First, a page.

In the US, I was paying $50-$70/round. Here, it's walk up of US$20-30, and that's if you don't have a reciprocal game. I get 12 free games a year at three different courses, and there are plenty of others that literally have honesty boxes on days to put your $20 in, or you can pay from your phone, because the proshop is all closed.

 

It's a real mind bender. In the US, equipment is a hobby. In NZ, equipment is the most expensive and difficult part of the game. Old iron sets in decent condition can often bring 50% of retail after 10 years.

 

Driving ranges are not as prevalent because people don't have problems getting on course. Driving ranges are also not revenue centres; many courses have them, but they prefer you didn't use them much because the one guy running the shop has to go drag the balls. Most course ranges, if they're full size here, use "lost" balls as their inventory.

 

And everyone knows that unless it's a specified stroke round for some odd reason, you know to pick up on zero stableford points. We can all do that because the national computerised system will tell you your handicap, and how many strokes you get because you *always* turn in a card. You don't get around it, really. Sure, you can go have a practice hit late afternoon, and sure, you can bugger off without turning it in, but it's encouraged you always turn in your cards.

 

Unlike the US, we have city "leagues" for inter club competition. There are multiple levels of scratch match comps, along with a year-round mid capper league where your handicap must add up as a team, and you play head to head match ryder-cup style. Because it's all cap based, the games are tight just by the law of averages, and all of these matches and comps are generally free to compete in as your member fees pay a levy to the region.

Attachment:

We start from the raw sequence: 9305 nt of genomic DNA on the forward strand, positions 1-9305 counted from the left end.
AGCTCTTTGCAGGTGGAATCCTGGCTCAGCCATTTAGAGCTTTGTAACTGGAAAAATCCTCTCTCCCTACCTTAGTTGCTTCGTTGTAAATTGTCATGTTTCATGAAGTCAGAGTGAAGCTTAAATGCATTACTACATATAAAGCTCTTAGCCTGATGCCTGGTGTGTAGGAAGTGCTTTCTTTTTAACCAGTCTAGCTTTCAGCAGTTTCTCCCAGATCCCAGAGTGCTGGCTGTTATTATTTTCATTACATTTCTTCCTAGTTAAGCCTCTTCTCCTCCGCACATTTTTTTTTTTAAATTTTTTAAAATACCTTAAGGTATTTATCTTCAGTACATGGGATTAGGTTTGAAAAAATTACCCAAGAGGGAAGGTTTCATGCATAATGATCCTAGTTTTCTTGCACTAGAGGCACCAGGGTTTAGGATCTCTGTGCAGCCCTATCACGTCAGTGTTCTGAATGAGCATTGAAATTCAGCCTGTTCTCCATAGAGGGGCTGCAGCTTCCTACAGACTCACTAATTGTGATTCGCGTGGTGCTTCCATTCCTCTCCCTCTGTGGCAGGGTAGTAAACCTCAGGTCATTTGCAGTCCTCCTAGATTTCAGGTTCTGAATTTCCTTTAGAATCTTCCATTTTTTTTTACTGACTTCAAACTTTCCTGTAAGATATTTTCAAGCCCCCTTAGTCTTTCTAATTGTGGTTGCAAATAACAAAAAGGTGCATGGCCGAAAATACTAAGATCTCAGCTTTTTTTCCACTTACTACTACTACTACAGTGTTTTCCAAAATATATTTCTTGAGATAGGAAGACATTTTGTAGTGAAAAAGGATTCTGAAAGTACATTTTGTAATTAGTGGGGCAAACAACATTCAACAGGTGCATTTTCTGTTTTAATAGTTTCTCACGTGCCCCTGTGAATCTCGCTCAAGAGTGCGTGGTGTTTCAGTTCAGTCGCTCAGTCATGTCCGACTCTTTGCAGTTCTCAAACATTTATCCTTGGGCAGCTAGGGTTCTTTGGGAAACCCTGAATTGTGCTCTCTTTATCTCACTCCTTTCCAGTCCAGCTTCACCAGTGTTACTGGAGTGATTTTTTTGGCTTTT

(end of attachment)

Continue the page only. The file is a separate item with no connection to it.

In the US, there's very, very little amateur competitive golf. In our area, we have 3 divisions of scratch, 2 divisions of indexed, individual champs, junior/age champs, women's scratch and multi-level index match play -- along with your Saturday and Sunday stablefords and several weekday offerings for $5-$15.

 

It's really a shame. Imagine how much city-league golf could be played in the US if it wasn't all super-profit driven? I guess no one cares because the courses in the US are full all the time.

 

Very different environments, and I'm so glad I'm here because participating in these kinds of games has made golf so much more fun than it was in the US. I don't miss the boring play there at all.

I need to move to New Zealand

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On 8/19/2021 at 2:45 PM, DinoSpumoni228 said:

 

There are a lot of ignorant opinions in this thread

 

I find it weird that people can justify a $10k initiation fee to a country club and $6k in dues every year after, but $4k for a launch monitor that will actually help you get better and will last 10 years is too much money.

 

To the person saying something better will be out in 18 months and your launch monitor will be worth 1/4th of the price - as of 6 months ago, people were still paying $6,000 for used foresight GC2's that utilize technology that was originally released 10 years ago.

 

Foresight designed and developed this unit and Bushnell is manufacturing and distributing it.